Somebody’s Land

First Nations business is union business, which is why the union movement is deeply committed to raising awareness about the ongoing impact of Australia’s colonisation, supporting the Uluru Statement from the Heart and advocating for a constitutionally enshrined Voice to Parliament.

We all want to ensure children grow up to be empathetic, inclusive people who embrace diversity and see it as a strength.

Ensuring they have access to literature which reflects these values can go a long way in instilling them.

Somebody’s Land is the first story in a five-book series called Welcome to Our Country, designed to connect young children, parents and early childhood teachers with Australia’s First Nations history and cultures.

The series is a joint project written by legendary Australian Rules footballer, former Australian of the Year and proud Adnyamathanha and Narungga man, Adam Goodes, along with former journalist and political adviser, Balgowlah woman Ellie Laing and Barkindji illustrator David Hardy.

The trio of First Nations creators want the books to be a conversation starter for children, parents and educators and a tool to better understand Australia’s shared history.

Author Adam Goodes said he and co-writer Ellie Laing saw an opportunity to create something they could be proud of and that they’re incredibly hopeful for the book.

“As a new father, with my daughter now approaching the age where she will start school, I’m so proud to be publishing a series of books about Australia’s Indigenous history,” Adam said.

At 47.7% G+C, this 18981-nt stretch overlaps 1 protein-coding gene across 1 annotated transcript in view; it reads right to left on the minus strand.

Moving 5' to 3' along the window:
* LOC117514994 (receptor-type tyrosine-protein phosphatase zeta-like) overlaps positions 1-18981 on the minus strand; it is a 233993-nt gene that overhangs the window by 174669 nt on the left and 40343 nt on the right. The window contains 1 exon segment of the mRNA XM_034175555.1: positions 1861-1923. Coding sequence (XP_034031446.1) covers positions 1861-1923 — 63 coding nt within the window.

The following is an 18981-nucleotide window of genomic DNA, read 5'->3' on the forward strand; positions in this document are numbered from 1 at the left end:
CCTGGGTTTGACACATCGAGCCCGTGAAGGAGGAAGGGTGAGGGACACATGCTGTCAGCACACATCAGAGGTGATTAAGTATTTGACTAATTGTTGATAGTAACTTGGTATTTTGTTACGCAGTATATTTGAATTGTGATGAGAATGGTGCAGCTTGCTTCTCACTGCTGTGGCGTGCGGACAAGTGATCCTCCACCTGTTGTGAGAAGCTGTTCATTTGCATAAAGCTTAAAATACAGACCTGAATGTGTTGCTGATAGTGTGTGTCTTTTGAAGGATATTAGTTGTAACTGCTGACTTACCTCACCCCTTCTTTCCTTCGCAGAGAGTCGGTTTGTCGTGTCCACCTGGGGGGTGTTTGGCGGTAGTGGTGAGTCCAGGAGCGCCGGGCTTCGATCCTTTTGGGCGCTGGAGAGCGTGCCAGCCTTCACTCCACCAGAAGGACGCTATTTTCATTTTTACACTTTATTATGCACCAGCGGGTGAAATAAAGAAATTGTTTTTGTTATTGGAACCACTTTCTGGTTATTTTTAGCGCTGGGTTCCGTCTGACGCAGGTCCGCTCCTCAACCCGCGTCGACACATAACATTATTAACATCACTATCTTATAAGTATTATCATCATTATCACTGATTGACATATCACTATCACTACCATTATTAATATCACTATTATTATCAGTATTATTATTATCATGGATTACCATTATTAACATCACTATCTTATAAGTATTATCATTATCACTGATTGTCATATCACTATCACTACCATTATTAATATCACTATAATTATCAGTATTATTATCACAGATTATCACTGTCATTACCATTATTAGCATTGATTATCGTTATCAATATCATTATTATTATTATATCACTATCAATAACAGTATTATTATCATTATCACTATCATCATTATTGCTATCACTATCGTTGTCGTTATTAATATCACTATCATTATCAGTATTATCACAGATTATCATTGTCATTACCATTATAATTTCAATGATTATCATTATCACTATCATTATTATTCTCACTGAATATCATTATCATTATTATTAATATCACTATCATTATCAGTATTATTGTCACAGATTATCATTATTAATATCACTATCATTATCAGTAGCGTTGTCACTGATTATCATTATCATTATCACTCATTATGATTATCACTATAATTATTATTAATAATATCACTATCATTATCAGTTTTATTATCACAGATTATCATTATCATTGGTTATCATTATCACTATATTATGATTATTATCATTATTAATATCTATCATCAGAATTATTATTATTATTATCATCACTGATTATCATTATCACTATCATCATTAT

“I choose to be positive, to help us heal as a nation,” he said.

Ellie said part of the inspiration for the Welcome to Country series came from her son.

‘When my eldest son came home singing Indigenous lullabies and reciting an Acknowledgement of Country, I was so moved – I wanted to continue the conversation with him, to learn more and to ask questions,” Ellie said.

As a new father ... I’m so proud to be publishing a series of books about Australia’s Indigenous history.

Somebody’s Land introduces children to the term ‘terra nullius’, a Latin term meaning ‘nobody’s land’ which was applied to the colonisation of Australia by white settlers.

The theme throughout the book reinforces that it was in fact somebody’s land, belonging to traditional custodians who had cared for the country and waterways for many thousands of years.

Illustrator David Hardy, who has worked on several high-profile Disney productions, said after reading the manuscript, he felt compelled to be involved.

‘Growing up, I never received any education around the term ‘terra nullius’ or the Acknowledgement of Country,” David said.

“Somebody’s Land was one of those stories where as soon as I read it, I thought – I have to do this,” he said.

The story highlights the importance of acknowledging Country and touches on the rich tapestry of diverse cultures which make up Australia’s First Nations.

It can be daunting to consider the best way to explain these complex topics to young children in a sensitive and age-appropriate manner, although being equipped with the right resources like this wonderful picture book certainly makes a difference.

Somebody’s Land is a captivating story with gorgeous, vibrant illustrations, inviting readers to imagine themselves in Australia’s past.

Most importantly, it promotes reconciliation to young children and encourages their curiosity about Australia’s true history.

We look forward to reading the sequel, Ceremony, which will be published in April 2022.

See Giveaways to go in the draw for a copy of Sticking Together or Somebody’s Land.